The final segment of "Raw" Dec. 18 saw commissioner Stephanie McMahon deliver the major news that the first women's Royal Rumble match will take place at the "Royal Rumble" pay-per-view event Jan. 28.
I loved the news, hated the segment.
The all-female Royal Rumble match is one of the final pieces to achieving gender equality in WWE in regard to specialty matches that previously have been exclusive to male wrestlers. Throughout the past 14 months, WWE has broken new ground by presenting a women's Hell in a Cell Match, Money in the Bank Ladder Match and Iron Man Match (NXT actually had a women's Iron Man match in 2015). In addition, women's matches have main-evented "Raw" and "SmackDown Live" and even a pay-per-view.
Based on my time on the WWE creative team from 2011-2014, I never would've believed female wrestlers in WWE would ever be referred to as "superstars" (just as the men are) instead of "divas," much less any of the aforementioned glass-ceiling-shattering developments taking place.
I can still recall the times when I or one of my fellow writers would pitch an idea for the women that would showcase their wrestling ability and athleticism, and WWE chairman and CEO Vince McMahon would shoot it down by saying, "Our fans don't want to see the girls fight like the guys." Kudos to Vince for eventually realizing he was wrong about that and changing the way the women's divisions are booked.
However, as happy as I am about the women getting their own Royal Rumble match, it was, as the saying goes, the right message, wrong messenger. It seemed like the segment was designed to get Stephanie McMahon over more than any of the women wrestlers who were in the ring with her.
After the six-woman tag match between Absolution (Paige, Mandy Rose and Sonya Deville) and Sasha Banks, Bayley and Mickie James deteriorated into a free-for-all that included the entire "Raw" women's roster, Stephanie's music hit and everyone immediately stopped fighting to turn to the entrance ramp.
As if that visual wasn't enough to get the message across, commentator Corey Graves gushed, "When your last name is McMahon, you command a certain level of respect." And speaking of visuals, Stephanie, decked out in a leather dress and heels (what business executive dresses like that?) towered over almost all of the women. It drove home the point that she is a larger-than-life figure and the real star, while the actual wrestlers are merely her supporting players.
Stephanie is one of the most unlikable heel characters in WWE, so she was an odd choice to announce the women's Royal Rumble match in the first place, and she was so overbearing in doing so that she almost made me wish the crowd had booed the announcement. The scene reminded me of when the "women's revolution" began in WWE in 2015 and Stephanie was portrayed as the one responsible for it.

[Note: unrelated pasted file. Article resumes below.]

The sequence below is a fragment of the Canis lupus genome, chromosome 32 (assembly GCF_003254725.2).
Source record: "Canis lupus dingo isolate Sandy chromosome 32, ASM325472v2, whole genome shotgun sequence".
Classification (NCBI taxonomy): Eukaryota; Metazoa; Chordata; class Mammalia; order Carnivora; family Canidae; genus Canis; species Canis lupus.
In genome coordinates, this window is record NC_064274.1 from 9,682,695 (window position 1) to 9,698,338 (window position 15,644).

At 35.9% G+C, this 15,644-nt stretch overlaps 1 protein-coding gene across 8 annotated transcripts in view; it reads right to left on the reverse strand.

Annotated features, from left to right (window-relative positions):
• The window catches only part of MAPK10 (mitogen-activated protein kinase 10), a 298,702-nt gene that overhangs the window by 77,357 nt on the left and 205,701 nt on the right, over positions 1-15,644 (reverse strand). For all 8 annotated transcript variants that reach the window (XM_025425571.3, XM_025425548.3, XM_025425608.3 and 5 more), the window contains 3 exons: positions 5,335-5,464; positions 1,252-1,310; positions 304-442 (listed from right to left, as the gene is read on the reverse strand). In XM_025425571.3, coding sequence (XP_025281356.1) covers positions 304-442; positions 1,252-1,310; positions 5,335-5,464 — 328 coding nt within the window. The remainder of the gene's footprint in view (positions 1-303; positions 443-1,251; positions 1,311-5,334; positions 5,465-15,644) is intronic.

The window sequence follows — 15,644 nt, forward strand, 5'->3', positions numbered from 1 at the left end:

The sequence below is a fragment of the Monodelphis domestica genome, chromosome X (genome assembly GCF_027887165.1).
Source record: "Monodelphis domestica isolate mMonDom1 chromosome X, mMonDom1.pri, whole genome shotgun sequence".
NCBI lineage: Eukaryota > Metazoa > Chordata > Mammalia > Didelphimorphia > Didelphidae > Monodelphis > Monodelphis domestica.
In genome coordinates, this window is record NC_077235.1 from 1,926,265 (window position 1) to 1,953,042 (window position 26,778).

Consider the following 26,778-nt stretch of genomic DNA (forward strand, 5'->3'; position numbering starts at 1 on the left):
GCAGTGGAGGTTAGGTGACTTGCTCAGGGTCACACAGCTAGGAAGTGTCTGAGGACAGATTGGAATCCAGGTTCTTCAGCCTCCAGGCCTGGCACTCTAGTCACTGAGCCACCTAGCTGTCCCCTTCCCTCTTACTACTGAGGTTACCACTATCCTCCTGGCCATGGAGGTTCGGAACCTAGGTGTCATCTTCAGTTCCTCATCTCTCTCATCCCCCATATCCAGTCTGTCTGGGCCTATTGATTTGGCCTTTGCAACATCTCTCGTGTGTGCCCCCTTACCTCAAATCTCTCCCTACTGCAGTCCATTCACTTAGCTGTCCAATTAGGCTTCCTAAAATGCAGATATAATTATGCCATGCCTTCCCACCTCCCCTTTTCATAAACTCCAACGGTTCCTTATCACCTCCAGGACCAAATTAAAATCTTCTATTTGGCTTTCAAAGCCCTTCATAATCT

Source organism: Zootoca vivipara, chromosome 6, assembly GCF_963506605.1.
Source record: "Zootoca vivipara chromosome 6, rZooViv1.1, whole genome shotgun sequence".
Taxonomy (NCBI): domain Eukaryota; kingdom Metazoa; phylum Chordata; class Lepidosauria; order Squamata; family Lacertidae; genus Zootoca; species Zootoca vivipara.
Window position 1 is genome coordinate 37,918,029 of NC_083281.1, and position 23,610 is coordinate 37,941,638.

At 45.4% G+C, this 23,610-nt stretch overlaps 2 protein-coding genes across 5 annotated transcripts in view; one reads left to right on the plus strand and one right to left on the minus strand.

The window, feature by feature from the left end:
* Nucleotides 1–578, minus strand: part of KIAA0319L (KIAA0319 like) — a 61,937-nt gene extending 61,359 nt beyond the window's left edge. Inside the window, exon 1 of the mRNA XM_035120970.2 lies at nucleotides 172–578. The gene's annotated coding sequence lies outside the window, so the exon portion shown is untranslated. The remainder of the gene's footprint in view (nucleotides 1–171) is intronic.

It made matters worse when all of the women went from beating the hell out of each other one minute to doing a "Yes!" chant with Stephanie in a show of solidarity and sisterhood the next. One of the main aspects of a Royal Rumble match is that there are no friends, just foes. But that Stephanie, she's a uniter not a divider, don't you know. Ugh.
I'm not sure what was more ludicrous: the babyface women being so respectful of the despicable Stephanie and almost awestruck in her presence, or rogue heel faction Absolution smiling and giddily chanting along with the very women they'd been attacking for weeks.
I'd have rather seen Absolution, the anomalies in the "Raw" women's division, refuse to participate in the "Kumbaya" moment by cutting a heel promo about how the Royal Rumble match would never be happening if not for Paige starting the women's revolution.
Then that could've led to the brawl resuming and the show ending hot with a preview of what the Rumble match will be like. This time, the women who aren't in Absolution would fight each other in addition to fighting Absolution to illustrate the "every woman for themselves" element of the Rumble match.
However, if the powers that be were insistent on ending the show on a warm and fuzzy note rather than a fight, it would've worked much better if babyface authority figure Kurt Angle had made the Rumble announcement and then immediately removed himself from the scene to put the spotlight solely on the women.
Better yet, WWE could've saved the announcement for "SmackDown Live" and had the beloved and understated Daniel Bryan deliver the news. That way, the show-closing "Yes!" chant would've felt less contrived.
Not to mention the fact that the women wrestlers wouldn't have been overshadowed by a scenery-chewing woman in a leather dress and heels.